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WASHINGTON – It could be déjà vu all over again – as a Russian-led security group is in the process of holding a series of military exercises for the first time in the South Caucasus in what may be a prelude to a military attack on the former Soviet republic of Georgia, next door, according to a report from Joseph Farah’s G2 Bulletin.

Russia has on the calendar a series of military exercises this month and next in cooperation with the Russian-led Collective Security Treaty Organization, or CSTO. The largest, called Kavkaz-2012, was held in Russia’s South Military District in southern Russia.

The just-finished project involved more than 8,000 personnel, 200 military vehicles, 100 artillery and 10 combat vehicles. It included security forces from the Federal Security Service and Interior ministry in addition to the Ministry of Defense.

It was significant since it drew the attention of the North Atlantic Treaty Organization, which has been in the process of conducting its own military exercises in Georgia reflecting scenarios that affect critical infrastructure.

Nevertheless, the fact that NATO is conducting a military exercise in the Republic of Georgia has raised concerns with neighboring Russia.

Russia’s reaction and the fact that it’s conducting military exercises of its own are of particular concern to Georgia, which was the subject of a Russian invasion in August 2008 following a similar annual military exercise.

Georgia is in the South Caucasus and has continued to block a land corridor that the Russians need to reach their sole base in Armenia, where they intend to hold another CSTO military exercise.

Although smaller, the exercise in Armenia where the Russians have a single base may be more significant. It is the first to be held in the South Caucasus. However, the Russians need to fly in all supplies since Georgia continues to block land access.

As WND/G2Bulletin has reported previously, the Russians are incensed by the Georgian government’s ongoing block of land access for the Armenian base. The Russians also intend to provide assistance to Iran next door to Armenia should the Israelis decide to launch a military attack on Iran’s nuclear facilities.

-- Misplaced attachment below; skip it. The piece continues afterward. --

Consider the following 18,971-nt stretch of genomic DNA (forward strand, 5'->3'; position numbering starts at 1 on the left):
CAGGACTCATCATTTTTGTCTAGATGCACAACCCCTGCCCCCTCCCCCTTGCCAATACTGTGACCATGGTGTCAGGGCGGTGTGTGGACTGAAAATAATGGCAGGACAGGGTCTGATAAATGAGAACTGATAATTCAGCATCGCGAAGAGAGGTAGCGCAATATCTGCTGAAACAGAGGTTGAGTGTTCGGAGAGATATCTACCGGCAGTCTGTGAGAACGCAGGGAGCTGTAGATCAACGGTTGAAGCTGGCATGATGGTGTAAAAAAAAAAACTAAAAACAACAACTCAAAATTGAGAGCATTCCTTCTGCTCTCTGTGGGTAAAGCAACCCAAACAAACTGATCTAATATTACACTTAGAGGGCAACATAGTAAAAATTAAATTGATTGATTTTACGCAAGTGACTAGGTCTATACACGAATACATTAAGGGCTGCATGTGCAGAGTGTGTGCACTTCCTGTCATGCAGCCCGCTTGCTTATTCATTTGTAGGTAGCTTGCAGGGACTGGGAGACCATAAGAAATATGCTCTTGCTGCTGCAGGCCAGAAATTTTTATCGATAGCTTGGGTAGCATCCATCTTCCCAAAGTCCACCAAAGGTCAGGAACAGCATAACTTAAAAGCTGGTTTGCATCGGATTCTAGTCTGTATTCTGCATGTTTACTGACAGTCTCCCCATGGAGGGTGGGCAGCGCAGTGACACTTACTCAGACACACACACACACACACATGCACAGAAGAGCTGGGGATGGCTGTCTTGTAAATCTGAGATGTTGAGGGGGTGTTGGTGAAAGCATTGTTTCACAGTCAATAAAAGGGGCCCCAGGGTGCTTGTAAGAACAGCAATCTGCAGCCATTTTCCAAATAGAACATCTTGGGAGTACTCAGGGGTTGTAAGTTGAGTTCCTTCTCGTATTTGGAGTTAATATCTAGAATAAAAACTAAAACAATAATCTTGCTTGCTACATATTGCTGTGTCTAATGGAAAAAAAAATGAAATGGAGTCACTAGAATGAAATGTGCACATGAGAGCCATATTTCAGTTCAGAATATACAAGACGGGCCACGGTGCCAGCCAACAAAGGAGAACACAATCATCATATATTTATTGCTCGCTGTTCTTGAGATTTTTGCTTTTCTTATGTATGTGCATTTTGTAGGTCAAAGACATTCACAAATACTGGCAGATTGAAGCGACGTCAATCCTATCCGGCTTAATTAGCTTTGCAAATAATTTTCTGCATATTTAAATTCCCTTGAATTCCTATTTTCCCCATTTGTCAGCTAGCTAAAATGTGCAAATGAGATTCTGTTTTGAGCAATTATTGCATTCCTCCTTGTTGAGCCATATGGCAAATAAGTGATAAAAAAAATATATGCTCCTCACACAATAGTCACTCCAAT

The Russian base in Armenia receives all of its fuel and some supplies from neighboring Iran.

The military exercise in Armenia also is significant, since it is the first CSTO exercise involving the countries of Armenia, Belarus, Kazakhstan, Kyrgyzstan, Russia and Tajikistan in the South Caucasus. Like NATO, the CSTO members are obliged to respond to any threat to its members.

“Given the fact that none of the CSTO members recognized the independence of (the breakaway Georgian provinces) of Abkhazia or South Ossetia, it is unclear what the precise circumstances might involve in order to convince Central Asian members to send forces to a crisis or conflict situation in the South Caucasus,” according to Roger McDermott of the Washington-based think-tank Jamestown Foundation.

However, a collective military exercise, as in 2008, may just be a cover for Russian President Vladimir Putin to stage his forces for the impending October parliamentary elections in Georgia.

Already, Georgian officials are sounding the alarm.

The Georgian Foreign Ministry claims that Russia is positioning large numbers of troops and military equipment in the Georgian breakaway provinces of Abkhazia and South Ossetia.

The amassing of troops comes as Georgia prepares to hold parliamentary elections on Oct. 1.

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